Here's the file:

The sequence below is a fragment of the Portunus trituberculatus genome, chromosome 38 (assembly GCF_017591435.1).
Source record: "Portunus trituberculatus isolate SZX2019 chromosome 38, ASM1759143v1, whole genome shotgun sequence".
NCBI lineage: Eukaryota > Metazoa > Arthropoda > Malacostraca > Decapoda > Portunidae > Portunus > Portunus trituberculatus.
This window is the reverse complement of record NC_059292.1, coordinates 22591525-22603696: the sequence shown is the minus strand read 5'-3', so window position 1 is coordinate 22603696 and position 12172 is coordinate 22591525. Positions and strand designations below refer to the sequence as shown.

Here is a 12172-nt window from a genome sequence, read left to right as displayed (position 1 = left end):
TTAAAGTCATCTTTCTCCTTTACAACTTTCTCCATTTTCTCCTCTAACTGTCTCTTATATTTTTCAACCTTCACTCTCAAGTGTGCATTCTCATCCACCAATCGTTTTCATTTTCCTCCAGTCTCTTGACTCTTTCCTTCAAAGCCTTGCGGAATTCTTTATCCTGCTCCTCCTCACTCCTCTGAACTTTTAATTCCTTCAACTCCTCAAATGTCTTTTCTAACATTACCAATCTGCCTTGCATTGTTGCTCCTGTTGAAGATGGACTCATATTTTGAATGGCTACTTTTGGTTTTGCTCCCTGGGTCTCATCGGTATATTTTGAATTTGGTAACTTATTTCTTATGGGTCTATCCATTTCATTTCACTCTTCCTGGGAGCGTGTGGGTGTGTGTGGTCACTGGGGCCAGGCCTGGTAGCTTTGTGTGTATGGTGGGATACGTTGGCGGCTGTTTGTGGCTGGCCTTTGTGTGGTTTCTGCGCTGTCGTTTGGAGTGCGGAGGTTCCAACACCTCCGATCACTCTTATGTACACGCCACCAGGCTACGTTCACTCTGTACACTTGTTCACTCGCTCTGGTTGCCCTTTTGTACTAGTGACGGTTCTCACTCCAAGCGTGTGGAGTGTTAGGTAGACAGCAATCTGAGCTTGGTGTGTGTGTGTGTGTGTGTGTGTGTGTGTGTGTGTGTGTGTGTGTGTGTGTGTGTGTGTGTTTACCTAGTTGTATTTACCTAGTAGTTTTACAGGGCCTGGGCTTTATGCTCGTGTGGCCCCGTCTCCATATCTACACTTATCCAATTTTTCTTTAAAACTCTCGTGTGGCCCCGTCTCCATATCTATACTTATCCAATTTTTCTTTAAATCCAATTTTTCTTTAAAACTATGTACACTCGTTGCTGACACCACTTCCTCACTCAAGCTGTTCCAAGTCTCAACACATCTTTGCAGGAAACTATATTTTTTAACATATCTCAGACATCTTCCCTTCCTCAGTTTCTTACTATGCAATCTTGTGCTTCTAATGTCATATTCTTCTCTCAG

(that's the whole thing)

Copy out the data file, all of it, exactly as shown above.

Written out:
The sequence below is a fragment of the Portunus trituberculatus genome, chromosome 38 (assembly GCF_017591435.1).
Source record: "Portunus trituberculatus isolate SZX2019 chromosome 38, ASM1759143v1, whole genome shotgun sequence".
NCBI lineage: Eukaryota > Metazoa > Arthropoda > Malacostraca > Decapoda > Portunidae > Portunus > Portunus trituberculatus.
This window is the reverse complement of record NC_059292.1, coordinates 22591525-22603696: the sequence shown is the minus strand read 5'-3', so window position 1 is coordinate 22603696 and position 12172 is coordinate 22591525. Positions and strand designations below refer to the sequence as shown.

Here is a 12172-nt window from a genome sequence, read left to right as displayed (position 1 = left end):
TTAAAGTCATCTTTCTCCTTTACAACTTTCTCCATTTTCTCCTCTAACTGTCTCTTATATTTTTCAACCTTCACTCTCAAGTGTGCATTCTCATCCACCAATCGTTTTCATTTTCCTCCAGTCTCTTGACTCTTTCCTTCAAAGCCTTGCGGAATTCTTTATCCTGCTCCTCCTCACTCCTCTGAACTTTTAATTCCTTCAACTCCTCAAATGTCTTTTCTAACATTACCAATCTGCCTTGCATTGTTGCTCCTGTTGAAGATGGACTCATATTTTGAATGGCTACTTTTGGTTTTGCTCCCTGGGTCTCATCGGTATATTTTGAATTTGGTAACTTATTTCTTATGGGTCTATCCATTTCATTTCACTCTTCCTGGGAGCGTGTGGGTGTGTGTGGTCACTGGGGCCAGGCCTGGTAGCTTTGTGTGTATGGTGGGATACGTTGGCGGCTGTTTGTGGCTGGCCTTTGTGTGGTTTCTGCGCTGTCGTTTGGAGTGCGGAGGTTCCAACACCTCCGATCACTCTTATGTACACGCCACCAGGCTACGTTCACTCTGTACACTTGTTCACTCGCTCTGGTTGCCCTTTTGTACTAGTGACGGTTCTCACTCCAAGCGTGTGGAGTGTTAGGTAGACAGCAATCTGAGCTTGGTGTGTGTGTGTGTGTGTGTGTGTGTGTGTGTGTGTGTGTGTGTGTGTGTGTGTGTGTGTGTTTACCTAGTTGTATTTACCTAGTAGTTTTACAGGGCCTGGGCTTTATGCTCGTGTGGCCCCGTCTCCATATCTACACTTATCCAATTTTTCTTTAAAACTCTCGTGTGGCCCCGTCTCCATATCTATACTTATCCAATTTTTCTTTAAATCCAATTTTTCTTTAAAACTATGTACACTCGTTGCTGACACCACTTCCTCACTCAAGCTGTTCCAAGTCTCAACACATCTTTGCAGGAAACTATATTTTTTAACATATCTCAGACATCTTCCCTTCCTCAGTTTCTTACTATGCAATCTTGTGCTTCTAATGTCATATTCTTCTCTCAG